Tuesday, August 28, 2012
I posted a new and likely controversial piece titled "Disaggregating" on SSRN today. As the abstract explains, the basic idea is that if courts can no longer resolve mass torts cases through judicial means, like approving a class action settlement, and must resort to encouraging private settlement, then perhaps we should rethink what we hope to accomplish by centralizing these cases.
Rethinking centralization really requires that we consider two questions: First, what level of commonality justifies aggregating mass torts, shorn of Rule 23’s procedural protections? And, second, should the federal judicial system continue to centralize claims with nominal commonality when judges typically cannot resolve those claims collectively absent a private settlement?
This Article’s title suggests one answer: if minimal commonality continues to justify collective litigation, then the system should aggregate claims to resolve common concerns and then, as state laws or individual differences come to the forefront, disaggregate into smaller, cohesive groups whose members’ claims could be resolved collectively through public, judicial means, such as trials or dispositive motions. Disaggregating into smaller, more cohesive units could revive the use of issues classes, particularly when the class definition is correspondingly narrow.
To be clear, I do not claim that this is the only way to legitimately resolve mass torts. But my previous work has prompted me to think more directly about the use of exit. Exit can perform a number of functions. It can signal dissatisfaction with substantive or procedural fairness. It allows plaintiffs with fundamental differences over which litigation ends to pursue and how to pursue them to leave the group when significant conflicts arise. It thus preserves plaintiffs' choice of forum and may also safeguard defendants' right to assert individual affirmative defenses.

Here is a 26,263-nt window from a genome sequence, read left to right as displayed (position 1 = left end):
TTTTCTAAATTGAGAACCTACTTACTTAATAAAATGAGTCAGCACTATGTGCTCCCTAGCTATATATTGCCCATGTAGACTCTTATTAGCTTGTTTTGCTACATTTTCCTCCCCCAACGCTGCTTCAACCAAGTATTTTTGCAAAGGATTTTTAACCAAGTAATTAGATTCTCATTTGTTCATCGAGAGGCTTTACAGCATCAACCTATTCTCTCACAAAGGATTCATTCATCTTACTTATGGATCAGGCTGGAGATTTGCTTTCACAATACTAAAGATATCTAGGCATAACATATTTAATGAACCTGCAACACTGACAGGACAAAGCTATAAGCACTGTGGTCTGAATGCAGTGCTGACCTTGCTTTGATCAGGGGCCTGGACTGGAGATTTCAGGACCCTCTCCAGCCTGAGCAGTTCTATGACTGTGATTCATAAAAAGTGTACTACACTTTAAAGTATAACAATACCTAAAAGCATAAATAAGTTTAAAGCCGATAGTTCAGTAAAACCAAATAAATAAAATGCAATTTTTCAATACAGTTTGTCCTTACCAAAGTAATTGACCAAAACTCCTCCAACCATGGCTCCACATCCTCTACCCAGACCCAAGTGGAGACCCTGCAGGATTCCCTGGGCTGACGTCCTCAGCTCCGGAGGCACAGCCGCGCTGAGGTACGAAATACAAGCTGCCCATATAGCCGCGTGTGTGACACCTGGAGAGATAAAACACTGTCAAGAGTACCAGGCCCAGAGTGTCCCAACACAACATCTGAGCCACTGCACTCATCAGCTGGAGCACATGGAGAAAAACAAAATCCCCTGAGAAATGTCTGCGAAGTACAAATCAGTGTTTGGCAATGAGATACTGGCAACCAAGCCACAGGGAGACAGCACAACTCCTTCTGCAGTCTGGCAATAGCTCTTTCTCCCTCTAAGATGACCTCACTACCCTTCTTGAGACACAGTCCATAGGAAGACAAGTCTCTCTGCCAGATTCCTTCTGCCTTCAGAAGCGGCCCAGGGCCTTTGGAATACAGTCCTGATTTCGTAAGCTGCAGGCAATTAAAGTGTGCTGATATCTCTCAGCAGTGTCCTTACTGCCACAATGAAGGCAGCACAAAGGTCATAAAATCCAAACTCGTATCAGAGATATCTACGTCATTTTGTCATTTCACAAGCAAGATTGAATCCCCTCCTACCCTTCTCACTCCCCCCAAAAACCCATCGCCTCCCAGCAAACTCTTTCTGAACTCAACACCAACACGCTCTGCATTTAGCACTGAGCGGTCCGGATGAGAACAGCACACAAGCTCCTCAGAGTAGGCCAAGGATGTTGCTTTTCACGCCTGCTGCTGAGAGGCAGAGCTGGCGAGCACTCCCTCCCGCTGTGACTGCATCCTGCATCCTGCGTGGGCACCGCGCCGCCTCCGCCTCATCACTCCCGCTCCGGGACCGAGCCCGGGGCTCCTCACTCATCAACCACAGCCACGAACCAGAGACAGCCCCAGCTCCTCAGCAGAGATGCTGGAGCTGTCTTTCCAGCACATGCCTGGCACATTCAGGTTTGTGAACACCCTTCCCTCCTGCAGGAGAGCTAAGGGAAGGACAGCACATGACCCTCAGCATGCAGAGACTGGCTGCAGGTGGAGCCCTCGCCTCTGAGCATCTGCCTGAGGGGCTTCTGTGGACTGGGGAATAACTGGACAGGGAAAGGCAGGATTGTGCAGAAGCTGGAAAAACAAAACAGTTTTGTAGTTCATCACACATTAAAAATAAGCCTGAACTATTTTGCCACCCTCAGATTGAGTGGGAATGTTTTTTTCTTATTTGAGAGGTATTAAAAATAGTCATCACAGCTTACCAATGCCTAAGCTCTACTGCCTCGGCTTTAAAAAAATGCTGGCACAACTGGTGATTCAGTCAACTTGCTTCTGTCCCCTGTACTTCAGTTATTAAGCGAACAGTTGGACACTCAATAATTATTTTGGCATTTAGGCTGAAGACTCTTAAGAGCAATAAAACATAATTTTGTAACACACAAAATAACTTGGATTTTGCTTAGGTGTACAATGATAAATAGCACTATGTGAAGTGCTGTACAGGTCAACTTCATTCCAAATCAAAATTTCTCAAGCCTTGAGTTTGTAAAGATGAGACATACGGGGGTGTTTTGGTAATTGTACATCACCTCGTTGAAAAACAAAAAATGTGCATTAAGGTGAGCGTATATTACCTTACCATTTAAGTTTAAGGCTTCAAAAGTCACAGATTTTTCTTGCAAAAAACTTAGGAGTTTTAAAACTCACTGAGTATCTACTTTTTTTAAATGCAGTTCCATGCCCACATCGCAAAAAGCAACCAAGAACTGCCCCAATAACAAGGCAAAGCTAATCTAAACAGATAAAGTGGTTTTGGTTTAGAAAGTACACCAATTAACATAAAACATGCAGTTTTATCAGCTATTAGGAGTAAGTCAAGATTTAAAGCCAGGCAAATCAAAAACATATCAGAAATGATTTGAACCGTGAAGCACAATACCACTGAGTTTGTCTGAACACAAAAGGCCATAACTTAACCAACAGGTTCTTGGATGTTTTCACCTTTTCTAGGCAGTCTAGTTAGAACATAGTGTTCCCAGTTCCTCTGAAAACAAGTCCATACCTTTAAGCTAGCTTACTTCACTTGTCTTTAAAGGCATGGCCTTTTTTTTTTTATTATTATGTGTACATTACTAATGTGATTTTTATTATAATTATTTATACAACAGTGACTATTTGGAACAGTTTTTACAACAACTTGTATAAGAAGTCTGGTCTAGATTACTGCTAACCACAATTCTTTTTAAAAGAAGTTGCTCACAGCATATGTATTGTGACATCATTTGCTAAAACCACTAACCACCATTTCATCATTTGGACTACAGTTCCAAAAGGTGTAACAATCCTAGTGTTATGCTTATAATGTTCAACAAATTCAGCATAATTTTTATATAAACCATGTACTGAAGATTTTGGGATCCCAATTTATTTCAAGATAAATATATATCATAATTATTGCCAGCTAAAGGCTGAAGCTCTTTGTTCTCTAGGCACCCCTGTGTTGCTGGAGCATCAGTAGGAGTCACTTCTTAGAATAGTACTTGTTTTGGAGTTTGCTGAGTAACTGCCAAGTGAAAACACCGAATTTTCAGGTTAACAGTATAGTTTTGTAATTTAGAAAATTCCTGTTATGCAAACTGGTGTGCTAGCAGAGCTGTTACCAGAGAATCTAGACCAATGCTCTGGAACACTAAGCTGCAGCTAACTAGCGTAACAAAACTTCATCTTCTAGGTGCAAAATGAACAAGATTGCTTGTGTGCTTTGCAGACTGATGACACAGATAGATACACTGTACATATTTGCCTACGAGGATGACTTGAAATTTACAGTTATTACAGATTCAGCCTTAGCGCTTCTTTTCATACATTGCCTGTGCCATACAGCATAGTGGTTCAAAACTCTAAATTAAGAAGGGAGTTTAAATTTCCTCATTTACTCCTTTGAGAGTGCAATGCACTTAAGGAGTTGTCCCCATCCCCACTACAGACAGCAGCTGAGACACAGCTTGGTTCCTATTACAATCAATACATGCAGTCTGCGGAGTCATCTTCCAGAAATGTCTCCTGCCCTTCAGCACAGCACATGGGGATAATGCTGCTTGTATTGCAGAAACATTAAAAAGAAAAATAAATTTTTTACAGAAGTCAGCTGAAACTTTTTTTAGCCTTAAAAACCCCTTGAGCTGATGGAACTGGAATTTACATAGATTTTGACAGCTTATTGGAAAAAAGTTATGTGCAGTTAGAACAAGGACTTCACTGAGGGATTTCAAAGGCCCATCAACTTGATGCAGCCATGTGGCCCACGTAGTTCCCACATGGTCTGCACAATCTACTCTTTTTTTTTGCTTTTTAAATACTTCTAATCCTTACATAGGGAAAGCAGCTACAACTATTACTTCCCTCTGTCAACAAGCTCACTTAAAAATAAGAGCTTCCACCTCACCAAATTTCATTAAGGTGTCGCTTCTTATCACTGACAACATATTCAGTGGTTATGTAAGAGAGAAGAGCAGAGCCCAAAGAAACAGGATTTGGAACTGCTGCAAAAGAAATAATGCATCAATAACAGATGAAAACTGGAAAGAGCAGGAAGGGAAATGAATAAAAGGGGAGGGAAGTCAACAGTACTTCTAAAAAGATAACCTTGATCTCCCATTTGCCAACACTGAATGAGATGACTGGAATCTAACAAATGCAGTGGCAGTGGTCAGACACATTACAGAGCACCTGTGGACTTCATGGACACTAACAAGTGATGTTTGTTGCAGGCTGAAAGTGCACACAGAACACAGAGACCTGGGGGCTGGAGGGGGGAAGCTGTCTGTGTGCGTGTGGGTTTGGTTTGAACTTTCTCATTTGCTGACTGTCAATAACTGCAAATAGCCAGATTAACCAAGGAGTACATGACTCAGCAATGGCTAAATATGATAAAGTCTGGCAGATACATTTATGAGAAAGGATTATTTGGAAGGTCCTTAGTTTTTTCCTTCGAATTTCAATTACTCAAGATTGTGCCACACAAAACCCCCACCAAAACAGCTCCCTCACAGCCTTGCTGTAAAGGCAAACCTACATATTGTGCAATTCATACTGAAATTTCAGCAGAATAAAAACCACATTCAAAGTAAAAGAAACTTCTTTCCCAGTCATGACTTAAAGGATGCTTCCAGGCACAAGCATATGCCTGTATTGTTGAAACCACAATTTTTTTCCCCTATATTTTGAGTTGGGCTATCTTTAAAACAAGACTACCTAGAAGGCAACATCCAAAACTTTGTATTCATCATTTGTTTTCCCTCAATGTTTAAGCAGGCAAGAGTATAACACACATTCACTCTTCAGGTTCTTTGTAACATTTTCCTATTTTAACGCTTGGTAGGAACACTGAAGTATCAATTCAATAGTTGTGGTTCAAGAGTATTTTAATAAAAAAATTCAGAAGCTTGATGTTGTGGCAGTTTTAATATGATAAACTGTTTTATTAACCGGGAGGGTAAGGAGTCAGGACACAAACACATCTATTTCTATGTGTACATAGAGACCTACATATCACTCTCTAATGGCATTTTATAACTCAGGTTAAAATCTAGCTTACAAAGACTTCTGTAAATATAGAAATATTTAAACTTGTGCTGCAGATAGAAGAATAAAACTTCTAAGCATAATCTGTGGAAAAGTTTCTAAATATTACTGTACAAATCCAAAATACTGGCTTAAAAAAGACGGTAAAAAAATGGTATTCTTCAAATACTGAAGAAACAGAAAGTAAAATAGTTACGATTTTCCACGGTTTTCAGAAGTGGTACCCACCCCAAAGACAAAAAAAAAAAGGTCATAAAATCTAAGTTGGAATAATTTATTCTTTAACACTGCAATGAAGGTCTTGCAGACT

Exit performs other functions, too, such as preserving substantive law and furthering democratic ideals. For example, while private ordering through settlement might follow a handful of bellwether trials, jurors are geographically concentrated in the transferee forum. That allows no public participation from other affected communities nationwide, whereas holding trials in plaintiffs’ original fora would further democratic participation ideals. Jury trials are, after all, meant to be a communal enterprise and, as the American Tort Reform Association likes to point out, each community may approach the adjudicative and deliberative process differently. In that way, disaggregating might also help maintain fidelity to state substantive law.
As always, I'd be interested in your comments - eburch at uga.edu